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The presentation of depression symptoms in attention-deficit/hyperactivity disorder: comparing child and parent reports

Fraser, Annie, Cooper, Miriam ORCID:, Agha, Sharifah Shameem ORCID:, Collishaw, Stephan ORCID:, Rice, Frances ORCID:, Thapar, Anita ORCID: and Eyre, Olga 2018. The presentation of depression symptoms in attention-deficit/hyperactivity disorder: comparing child and parent reports. Child and Adolescent Mental Health 23 (3) , pp. 243-250. 10.1111/camh.12253

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Attention-deficit/hyperactivity disorder (ADHD) frequently co-occurs with depression, and out- comes are poor when both are present. Little is known about whether depression symptoms present differ- ently in ADHD compared to the general population, or how reliable young people with ADHD are at reporting these symptoms. This study aimed to describe depression symptoms in a clinical ADHD sample compared to a population sample, and compare self-reports of depression symptoms with parent-reports. Methods: Two hundred and forty-nine children with ADHD and their parents completed follow-up questionnaires around 5 years after taking part in a Cardiff University ADHD study. Child depression symptoms were measured using parent- and child-reported Mood and Feelings Questionnaires (MFQ) and compared to a population sample with MFQ data (n = 1460). Within both samples, child- and parent-reported depression symptoms were com- pared. Results: Although the profile of depression symptoms was similar between young people with ADHD and those in the general population, depression symptoms were much more common in the ADHD sample (parent-rated MFQ score = 24.52 vs. 9.39; child-rated = 21.02 vs. 11.86). The most common symptoms in both samples included irritability, restlessness and concentration difficulties, with core depression symptoms such as feeling miserable/unhappy also prominent. Within the ADHD sample, but not the population sample, children reported depression symptoms less frequently than their parents. Conclusions: Young people with ADHD are at high risk of experiencing symptoms of depression but may under-report the severity of their symptoms. Obtaining parent reports of depression symptoms in this group may be important to avoid missing key indica- tors of risk.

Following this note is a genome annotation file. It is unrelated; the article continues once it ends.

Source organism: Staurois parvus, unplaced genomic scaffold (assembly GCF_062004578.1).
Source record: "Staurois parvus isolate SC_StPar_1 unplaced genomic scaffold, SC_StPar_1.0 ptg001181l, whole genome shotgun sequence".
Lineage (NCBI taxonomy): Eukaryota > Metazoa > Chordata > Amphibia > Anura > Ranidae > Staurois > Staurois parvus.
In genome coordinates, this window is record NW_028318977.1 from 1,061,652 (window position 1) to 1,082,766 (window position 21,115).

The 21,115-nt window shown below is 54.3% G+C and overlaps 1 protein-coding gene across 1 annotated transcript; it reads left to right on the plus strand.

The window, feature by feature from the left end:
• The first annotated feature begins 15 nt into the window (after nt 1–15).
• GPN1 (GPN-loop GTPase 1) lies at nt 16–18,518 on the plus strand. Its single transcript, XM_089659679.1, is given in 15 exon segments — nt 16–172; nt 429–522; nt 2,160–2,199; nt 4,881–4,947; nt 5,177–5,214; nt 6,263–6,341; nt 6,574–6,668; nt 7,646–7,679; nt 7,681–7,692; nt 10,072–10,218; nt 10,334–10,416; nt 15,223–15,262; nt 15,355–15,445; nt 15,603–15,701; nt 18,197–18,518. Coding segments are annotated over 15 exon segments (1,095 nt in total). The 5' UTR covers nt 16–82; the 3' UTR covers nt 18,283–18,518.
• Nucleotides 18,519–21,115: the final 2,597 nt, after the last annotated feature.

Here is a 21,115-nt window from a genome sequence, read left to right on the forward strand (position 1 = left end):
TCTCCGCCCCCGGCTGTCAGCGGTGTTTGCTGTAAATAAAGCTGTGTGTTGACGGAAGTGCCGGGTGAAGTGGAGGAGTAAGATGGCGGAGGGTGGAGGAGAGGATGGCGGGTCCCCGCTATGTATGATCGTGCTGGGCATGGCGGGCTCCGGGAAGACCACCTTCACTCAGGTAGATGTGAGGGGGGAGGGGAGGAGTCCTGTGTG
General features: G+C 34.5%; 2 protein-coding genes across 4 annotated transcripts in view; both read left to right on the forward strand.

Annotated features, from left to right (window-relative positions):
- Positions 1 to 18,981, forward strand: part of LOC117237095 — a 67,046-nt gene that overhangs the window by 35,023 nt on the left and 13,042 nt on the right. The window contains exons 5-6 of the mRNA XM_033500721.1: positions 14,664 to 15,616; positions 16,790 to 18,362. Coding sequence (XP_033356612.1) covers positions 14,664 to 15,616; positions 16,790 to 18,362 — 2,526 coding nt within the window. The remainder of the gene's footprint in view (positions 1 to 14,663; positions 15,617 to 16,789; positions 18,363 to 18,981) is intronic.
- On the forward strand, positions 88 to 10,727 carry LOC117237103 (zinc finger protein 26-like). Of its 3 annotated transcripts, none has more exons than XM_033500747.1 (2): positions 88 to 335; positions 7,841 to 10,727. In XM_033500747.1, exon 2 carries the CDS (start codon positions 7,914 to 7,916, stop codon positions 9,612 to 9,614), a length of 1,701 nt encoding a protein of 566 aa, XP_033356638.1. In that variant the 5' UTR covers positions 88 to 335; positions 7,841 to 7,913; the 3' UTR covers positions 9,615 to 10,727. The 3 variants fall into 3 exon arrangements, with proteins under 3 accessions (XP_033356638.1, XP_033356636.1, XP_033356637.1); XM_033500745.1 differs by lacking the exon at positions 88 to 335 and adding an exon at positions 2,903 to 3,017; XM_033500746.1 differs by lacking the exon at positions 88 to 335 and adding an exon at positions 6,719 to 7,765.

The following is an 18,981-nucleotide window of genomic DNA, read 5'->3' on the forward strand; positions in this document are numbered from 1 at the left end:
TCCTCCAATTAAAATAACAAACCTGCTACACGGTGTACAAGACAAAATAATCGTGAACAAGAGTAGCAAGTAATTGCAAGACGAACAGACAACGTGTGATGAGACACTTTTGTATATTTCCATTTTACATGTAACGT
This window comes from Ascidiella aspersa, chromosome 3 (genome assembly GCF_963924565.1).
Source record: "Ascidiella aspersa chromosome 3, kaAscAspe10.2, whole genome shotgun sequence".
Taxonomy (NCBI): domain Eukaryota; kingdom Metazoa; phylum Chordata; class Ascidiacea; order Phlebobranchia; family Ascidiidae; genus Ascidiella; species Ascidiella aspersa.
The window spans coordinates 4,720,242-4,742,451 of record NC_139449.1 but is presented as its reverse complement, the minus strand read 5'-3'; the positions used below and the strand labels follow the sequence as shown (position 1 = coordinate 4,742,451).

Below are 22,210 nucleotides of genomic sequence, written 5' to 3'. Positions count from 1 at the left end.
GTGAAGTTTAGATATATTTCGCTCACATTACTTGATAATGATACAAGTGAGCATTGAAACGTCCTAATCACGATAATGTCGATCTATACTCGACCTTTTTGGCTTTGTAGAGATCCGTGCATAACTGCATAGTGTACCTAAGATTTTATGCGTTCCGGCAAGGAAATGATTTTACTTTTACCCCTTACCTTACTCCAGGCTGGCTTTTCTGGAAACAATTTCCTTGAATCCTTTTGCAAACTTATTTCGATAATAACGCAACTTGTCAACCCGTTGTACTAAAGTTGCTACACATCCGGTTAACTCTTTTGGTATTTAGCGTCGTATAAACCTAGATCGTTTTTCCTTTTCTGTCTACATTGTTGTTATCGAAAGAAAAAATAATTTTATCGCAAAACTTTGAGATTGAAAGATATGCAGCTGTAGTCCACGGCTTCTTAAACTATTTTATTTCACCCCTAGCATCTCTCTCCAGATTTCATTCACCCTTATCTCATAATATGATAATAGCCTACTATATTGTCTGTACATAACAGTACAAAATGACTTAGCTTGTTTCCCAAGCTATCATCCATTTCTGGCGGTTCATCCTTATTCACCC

Item Type: Article
Date Type: Publication
Status: Published
Schools: Medicine
MRC Centre for Neuropsychiatric Genetics and Genomics (CNGG)
Publisher: Wiley-Blackwell
ISSN: 1475-357X
Date of First Compliant Deposit: 23 October 2017
Date of Acceptance: 6 October 2017
Last Modified: 23 May 2023 19:24

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